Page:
This Week on Dispatches: Andrew Schocket on Who Mattered in Early America?

On this week’s Dispatches host Brady Crytzer interviews Andrew Schocket, professor of history at Bowling Green State University about the original research he and two... The post This Week on Dispatches: Andrew Schocket on Who Mattered in Early...

“A young Gentleman, Mr. John Gridley”

As I quoted yesterday, the earliest newspaper reports on the British Coffee-House brawl between James Otis, Jr., and John Robinson said that “A young Gentleman, Mr. John Gridley,” waded into the fight on Otis’s side.Who was John Gridley?...
From: Boston 1775 on 12 Oct 2019

“Battle of Daniels Farm” in Blackstone, 5-6 Oct.

This weekend, 5-6 October, there will be a Revolutionary War encampment and battle reenactment at the Daniels Farmstead in Blackstone (originally part of Mendon), Massachusetts. This event won’t recreate an actual battle. In fact, the scenario is...
From: Boston 1775 on 3 Oct 2019

“I have many anxious hours for Charles”

In early 1789, as I’ve been chronicling, Charles Adams had a couple more run-ins with the authorities of Harvard College. Even though those incidents didn’t appear on the official faculty minutes or Charles’s permanent record, word got...
From: Boston 1775 on 23 Sep 2019

“A snow ball was sent against the chapel windows”

As I wrote back here, in December 1788 Harvard professor Eliphalet Pearson began to keep a “Journal of disorders &c.” It’s possible Pearson had assembled a similar notebook previously and it just doesn’t survive. But I think...
From: Boston 1775 on 22 Sep 2019

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Notes on Post Tags Search

By default, this searches for any categories containing your search term: eg, Tudor will also find Tudors, Tudor History, etc. Check the 'exact' box to restrict searching to categories exactly matching your search. All searches are case-insensitive.

This is a search for tags/categories assigned to blog posts by their authors. The terminology used for post tags varies across different blog platforms, but WordPress tags and categories, Blogspot labels, and Tumblr tags are all included.

This search feature has a number of purposes:

1. to give site users improved access to the content EMC has been aggregating since August 2012, so they can look for bloggers posting on topics they're interested in, explore what's happening in the early modern blogosphere, and so on.

2. to facilitate and encourage the proactive use of post categories/tags by groups of bloggers with shared interests. All searches can be bookmarked for reference, making it possible to create useful resources of blogging about specific news, topics, conferences, etc, in a similar fashion to Twitter hashtags. Bloggers could agree on a shared tag for posts, or an event organiser could announce one in advance, as is often done with Twitter hashtags.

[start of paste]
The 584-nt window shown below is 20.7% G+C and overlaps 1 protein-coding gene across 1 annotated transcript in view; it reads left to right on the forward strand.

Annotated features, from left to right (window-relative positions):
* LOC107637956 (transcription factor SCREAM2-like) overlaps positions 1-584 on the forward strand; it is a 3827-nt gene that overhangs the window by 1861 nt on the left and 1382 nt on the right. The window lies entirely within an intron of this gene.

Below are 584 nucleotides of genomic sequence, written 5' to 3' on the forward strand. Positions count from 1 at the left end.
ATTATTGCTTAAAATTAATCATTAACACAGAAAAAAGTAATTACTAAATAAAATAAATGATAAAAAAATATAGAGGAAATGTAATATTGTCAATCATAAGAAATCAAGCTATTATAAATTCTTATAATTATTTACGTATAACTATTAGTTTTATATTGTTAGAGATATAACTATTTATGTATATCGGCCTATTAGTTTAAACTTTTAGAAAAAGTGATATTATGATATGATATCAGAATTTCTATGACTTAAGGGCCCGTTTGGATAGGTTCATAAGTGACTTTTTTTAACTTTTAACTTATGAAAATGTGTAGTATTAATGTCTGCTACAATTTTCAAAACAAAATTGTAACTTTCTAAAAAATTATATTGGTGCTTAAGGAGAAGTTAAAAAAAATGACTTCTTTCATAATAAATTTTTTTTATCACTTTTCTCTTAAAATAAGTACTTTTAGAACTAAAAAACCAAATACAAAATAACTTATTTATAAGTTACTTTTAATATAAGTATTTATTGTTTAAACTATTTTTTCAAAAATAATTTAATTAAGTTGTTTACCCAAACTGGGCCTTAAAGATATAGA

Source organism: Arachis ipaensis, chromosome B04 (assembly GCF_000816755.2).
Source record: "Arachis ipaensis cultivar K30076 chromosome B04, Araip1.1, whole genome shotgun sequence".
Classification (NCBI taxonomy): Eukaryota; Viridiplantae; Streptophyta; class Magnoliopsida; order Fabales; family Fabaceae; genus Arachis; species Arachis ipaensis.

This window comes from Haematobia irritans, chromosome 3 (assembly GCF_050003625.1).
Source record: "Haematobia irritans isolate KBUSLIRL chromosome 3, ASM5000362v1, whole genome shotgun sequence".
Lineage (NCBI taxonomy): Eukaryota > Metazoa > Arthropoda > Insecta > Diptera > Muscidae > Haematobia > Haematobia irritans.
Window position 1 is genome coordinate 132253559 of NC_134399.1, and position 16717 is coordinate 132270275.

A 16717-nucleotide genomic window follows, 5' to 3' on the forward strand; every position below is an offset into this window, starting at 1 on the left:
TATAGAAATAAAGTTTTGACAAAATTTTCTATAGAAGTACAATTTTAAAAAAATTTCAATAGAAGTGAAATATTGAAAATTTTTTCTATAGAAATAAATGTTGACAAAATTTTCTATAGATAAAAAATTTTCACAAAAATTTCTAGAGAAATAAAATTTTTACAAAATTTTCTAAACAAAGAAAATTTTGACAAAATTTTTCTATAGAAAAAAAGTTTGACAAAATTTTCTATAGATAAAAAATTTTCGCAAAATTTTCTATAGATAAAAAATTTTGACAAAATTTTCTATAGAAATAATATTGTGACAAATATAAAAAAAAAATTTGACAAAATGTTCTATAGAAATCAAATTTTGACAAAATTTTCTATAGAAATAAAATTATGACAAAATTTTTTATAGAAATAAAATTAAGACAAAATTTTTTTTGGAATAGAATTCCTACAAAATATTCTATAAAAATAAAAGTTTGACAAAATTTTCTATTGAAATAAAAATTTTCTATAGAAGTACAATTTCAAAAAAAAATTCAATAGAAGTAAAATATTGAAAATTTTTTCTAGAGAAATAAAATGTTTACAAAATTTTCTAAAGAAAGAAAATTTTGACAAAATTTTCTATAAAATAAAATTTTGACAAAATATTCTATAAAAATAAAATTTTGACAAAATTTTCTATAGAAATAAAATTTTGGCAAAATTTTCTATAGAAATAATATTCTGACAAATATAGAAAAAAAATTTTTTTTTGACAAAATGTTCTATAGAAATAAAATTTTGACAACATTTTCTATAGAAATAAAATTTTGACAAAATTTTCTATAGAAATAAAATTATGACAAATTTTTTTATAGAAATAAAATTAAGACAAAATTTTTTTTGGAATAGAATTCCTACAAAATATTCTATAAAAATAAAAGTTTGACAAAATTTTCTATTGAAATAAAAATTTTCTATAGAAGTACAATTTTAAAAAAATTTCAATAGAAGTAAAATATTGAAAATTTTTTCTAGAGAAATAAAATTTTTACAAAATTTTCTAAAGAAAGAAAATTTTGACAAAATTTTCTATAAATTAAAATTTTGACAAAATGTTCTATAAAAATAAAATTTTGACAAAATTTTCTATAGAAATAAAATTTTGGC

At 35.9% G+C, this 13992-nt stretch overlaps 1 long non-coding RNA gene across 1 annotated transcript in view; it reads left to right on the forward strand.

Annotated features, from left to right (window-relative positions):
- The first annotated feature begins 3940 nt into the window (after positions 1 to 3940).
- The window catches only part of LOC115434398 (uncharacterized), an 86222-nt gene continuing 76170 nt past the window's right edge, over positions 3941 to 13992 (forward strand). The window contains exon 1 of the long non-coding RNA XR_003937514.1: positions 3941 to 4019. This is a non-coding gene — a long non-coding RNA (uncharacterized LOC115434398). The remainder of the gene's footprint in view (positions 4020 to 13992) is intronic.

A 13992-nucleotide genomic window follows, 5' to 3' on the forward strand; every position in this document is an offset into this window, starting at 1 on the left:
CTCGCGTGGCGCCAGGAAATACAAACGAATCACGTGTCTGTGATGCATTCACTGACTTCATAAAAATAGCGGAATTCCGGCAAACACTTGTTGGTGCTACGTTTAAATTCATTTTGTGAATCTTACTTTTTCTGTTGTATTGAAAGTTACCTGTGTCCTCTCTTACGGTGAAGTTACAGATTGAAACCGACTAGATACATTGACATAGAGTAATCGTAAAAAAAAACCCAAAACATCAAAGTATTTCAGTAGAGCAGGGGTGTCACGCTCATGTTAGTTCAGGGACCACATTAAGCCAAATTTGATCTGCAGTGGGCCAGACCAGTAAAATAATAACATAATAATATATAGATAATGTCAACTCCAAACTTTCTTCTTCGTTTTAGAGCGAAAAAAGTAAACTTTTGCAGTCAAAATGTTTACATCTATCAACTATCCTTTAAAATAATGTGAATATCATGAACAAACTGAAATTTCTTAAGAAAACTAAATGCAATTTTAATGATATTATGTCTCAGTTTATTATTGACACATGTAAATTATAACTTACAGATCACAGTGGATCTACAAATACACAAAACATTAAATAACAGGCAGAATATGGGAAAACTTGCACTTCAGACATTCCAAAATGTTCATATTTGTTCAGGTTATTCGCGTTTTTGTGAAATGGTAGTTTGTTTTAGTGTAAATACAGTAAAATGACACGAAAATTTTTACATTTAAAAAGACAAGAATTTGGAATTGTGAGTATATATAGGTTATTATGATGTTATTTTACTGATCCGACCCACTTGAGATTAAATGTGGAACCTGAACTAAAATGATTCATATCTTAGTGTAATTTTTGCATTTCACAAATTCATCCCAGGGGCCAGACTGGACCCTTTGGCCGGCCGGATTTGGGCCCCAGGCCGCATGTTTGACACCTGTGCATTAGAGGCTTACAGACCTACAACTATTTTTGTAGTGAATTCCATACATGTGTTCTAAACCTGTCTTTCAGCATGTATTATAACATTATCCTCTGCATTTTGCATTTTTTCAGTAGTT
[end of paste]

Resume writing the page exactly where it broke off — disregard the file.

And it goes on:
Caveats and Work in Progress

This does not search post content, and it will not find any informal keywords/hashtags within the body of posts.

If EMC doesn't find any <category> tags for a post in the RSS feed it is classified as uncategorized. These and any <category> 'uncategorized' from the feed are omitted from search results. (It should always be borne in mind that some bloggers never use any kind of category or tag at all.)

This will not be a 'real time' search, although EMC updates content every few hours so it's never very far behind events.

The search is at present quite basic and limited. I plan to add a number of more sophisticated features in the future including the ability to filter by blog tags and by dates. I may also introduce RSS feeds for search queries at some point.

Constructing Search Query URLs

If you'd like to use an event tag, it's possible to work out in advance what the URL will be, without needing to visit EMC and run the search manually (though you might be advised to check it works!). But you'll need to use URL encoding as appropriate for any spaces or punctuation in the tag (so it might be a good idea to avoid them).

This is the basic structure:

http://emc.historycarnival.org/searchcat?s={search term or phrase}

For example, the URL for a simple search for categories containing London:

http://emc.historycarnival.org/searchcat?s=london

The URL for a search for the exact category Gunpowder Plot:

http://emc.historycarnival.org/searchcat?s=Gunpowder%20Plot&exact=on

In this more complex URL, %20 is the URL encoding for a space between words and &exact=on adds the exact category requirement.

I'll do my best to ensure that the basic URL construction (searchcat?s=...) is stable and persistent as long as the site is around.